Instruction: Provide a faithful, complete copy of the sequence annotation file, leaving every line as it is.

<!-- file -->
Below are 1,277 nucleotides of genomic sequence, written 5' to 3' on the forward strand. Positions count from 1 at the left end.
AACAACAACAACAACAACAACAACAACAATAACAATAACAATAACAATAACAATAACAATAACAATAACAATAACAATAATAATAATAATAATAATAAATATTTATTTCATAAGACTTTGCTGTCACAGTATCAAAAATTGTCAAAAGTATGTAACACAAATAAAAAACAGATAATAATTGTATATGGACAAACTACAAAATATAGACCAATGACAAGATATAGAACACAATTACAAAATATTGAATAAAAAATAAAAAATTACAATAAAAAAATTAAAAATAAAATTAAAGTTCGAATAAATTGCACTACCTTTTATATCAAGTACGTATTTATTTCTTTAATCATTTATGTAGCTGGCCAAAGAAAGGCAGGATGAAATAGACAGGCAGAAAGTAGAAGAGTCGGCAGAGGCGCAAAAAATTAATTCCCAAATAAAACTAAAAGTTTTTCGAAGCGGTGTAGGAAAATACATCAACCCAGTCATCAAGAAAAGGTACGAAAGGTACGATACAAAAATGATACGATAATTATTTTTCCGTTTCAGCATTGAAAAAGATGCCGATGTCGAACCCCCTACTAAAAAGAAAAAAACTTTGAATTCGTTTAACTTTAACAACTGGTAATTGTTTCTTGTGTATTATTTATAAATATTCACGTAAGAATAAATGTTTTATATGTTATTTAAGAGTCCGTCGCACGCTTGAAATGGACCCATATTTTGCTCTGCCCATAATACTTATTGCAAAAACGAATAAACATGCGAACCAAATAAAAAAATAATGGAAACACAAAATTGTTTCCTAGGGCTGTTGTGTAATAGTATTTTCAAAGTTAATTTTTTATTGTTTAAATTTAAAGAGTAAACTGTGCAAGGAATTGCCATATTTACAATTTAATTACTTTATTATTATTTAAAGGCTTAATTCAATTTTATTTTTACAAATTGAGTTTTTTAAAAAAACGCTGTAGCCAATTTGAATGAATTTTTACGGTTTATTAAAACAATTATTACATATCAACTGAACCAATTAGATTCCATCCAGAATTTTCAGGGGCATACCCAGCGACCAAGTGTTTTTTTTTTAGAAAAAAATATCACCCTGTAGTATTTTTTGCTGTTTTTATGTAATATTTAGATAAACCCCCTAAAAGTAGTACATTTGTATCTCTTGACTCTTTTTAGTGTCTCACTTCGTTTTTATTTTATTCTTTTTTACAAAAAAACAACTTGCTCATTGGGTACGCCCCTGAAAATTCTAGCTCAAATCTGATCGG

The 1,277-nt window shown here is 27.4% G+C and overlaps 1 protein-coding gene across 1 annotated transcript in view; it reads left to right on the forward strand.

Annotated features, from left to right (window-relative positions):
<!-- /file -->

Below are 1,277 nucleotides of genomic sequence, written 5' to 3' on the forward strand. Positions count from 1 at the left end.
AACAACAACAACAACAACAACAACAACAATAACAATAACAATAACAATAACAATAACAATAACAATAACAATAACAATAATAATAATAATAATAATAAATATTTATTTCATAAGACTTTGCTGTCACAGTATCAAAAATTGTCAAAAGTATGTAACACAAATAAAAAACAGATAATAATTGTATATGGACAAACTACAAAATATAGACCAATGACAAGATATAGAACACAATTACAAAATATTGAATAAAAAATAAAAAATTACAATAAAAAAATTAAAAATAAAATTAAAGTTCGAATAAATTGCACTACCTTTTATATCAAGTACGTATTTATTTCTTTAATCATTTATGTAGCTGGCCAAAGAAAGGCAGGATGAAATAGACAGGCAGAAAGTAGAAGAGTCGGCAGAGGCGCAAAAAATTAATTCCCAAATAAAACTAAAAGTTTTTCGAAGCGGTGTAGGAAAATACATCAACCCAGTCATCAAGAAAAGGTACGAAAGGTACGATACAAAAATGATACGATAATTATTTTTCCGTTTCAGCATTGAAAAAGATGCCGATGTCGAACCCCCTACTAAAAAGAAAAAAACTTTGAATTCGTTTAACTTTAACAACTGGTAATTGTTTCTTGTGTATTATTTATAAATATTCACGTAAGAATAAATGTTTTATATGTTATTTAAGAGTCCGTCGCACGCTTGAAATGGACCCATATTTTGCTCTGCCCATAATACTTATTGCAAAAACGAATAAACATGCGAACCAAATAAAAAAATAATGGAAACACAAAATTGTTTCCTAGGGCTGTTGTGTAATAGTATTTTCAAAGTTAATTTTTTATTGTTTAAATTTAAAGAGTAAACTGTGCAAGGAATTGCCATATTTACAATTTAATTACTTTATTATTATTTAAAGGCTTAATTCAATTTTATTTTTACAAATTGAGTTTTTTAAAAAAACGCTGTAGCCAATTTGAATGAATTTTTACGGTTTATTAAAACAATTATTACATATCAACTGAACCAATTAGATTCCATCCAGAATTTTCAGGGGCATACCCAGCGACCAAGTGTTTTTTTTTTAGAAAAAAATATCACCCTGTAGTATTTTTTGCTGTTTTTATGTAATATTTAGATAAACCCCCTAAAAGTAGTACATTTGTATCTCTTGACTCTTTTTAGTGTCTCACTTCGTTTTTATTTTATTCTTTTTTACAAAAAAACAACTTGCTCATTGGGTACGCCCCTGAAAATTCTAGCTCAAATCTGATCGG

The 1,277-nt window shown here is 27.4% G+C and overlaps 1 protein-coding gene across 1 annotated transcript in view; it reads left to right on the forward strand.

Annotated features, from left to right (window-relative positions):